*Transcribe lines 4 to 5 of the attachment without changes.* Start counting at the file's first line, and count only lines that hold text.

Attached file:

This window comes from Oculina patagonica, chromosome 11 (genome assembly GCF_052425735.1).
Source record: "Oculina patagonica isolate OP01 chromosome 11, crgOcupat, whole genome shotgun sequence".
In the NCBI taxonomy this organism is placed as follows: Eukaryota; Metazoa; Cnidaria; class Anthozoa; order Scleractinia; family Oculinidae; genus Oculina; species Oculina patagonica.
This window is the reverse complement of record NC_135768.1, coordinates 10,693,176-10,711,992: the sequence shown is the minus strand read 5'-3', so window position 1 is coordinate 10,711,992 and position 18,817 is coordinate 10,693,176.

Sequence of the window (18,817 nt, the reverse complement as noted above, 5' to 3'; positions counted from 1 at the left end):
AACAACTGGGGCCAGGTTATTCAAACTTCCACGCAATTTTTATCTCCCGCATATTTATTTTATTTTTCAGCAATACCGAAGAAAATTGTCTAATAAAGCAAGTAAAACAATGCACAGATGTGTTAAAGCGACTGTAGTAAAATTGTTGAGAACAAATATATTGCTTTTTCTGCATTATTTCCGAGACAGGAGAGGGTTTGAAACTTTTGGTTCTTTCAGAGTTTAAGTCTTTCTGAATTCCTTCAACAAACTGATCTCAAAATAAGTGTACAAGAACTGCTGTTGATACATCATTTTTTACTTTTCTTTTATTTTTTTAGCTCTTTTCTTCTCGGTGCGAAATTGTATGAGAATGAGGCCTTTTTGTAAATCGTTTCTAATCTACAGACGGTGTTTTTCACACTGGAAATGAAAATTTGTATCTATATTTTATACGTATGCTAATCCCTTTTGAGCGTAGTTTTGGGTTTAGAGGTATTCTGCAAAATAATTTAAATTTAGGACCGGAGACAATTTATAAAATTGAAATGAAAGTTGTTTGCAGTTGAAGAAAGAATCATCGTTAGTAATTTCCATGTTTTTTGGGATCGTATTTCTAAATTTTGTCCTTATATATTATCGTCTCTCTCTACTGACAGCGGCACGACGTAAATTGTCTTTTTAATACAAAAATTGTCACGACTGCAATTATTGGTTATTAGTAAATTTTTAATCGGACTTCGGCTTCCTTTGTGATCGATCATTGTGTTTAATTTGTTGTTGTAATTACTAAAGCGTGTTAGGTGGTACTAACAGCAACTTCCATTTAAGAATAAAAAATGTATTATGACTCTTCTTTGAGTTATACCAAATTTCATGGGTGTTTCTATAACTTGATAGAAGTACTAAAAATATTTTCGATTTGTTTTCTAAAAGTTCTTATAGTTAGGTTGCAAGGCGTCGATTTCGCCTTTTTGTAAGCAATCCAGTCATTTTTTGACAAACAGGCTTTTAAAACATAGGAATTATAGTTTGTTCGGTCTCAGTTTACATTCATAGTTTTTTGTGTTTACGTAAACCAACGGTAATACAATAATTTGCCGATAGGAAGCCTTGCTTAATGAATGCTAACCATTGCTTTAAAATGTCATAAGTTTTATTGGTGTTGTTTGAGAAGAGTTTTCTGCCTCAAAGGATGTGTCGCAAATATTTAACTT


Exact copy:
This window is the reverse complement of record NC_135768.1, coordinates 10,693,176-10,711,992: the sequence shown is the minus strand read 5'-3', so window position 1 is coordinate 10,711,992 and position 18,817 is coordinate 10,693,176.

Sequence of the window (18,817 nt, the reverse complement as noted above, 5' to 3'; positions counted from 1 at the left end):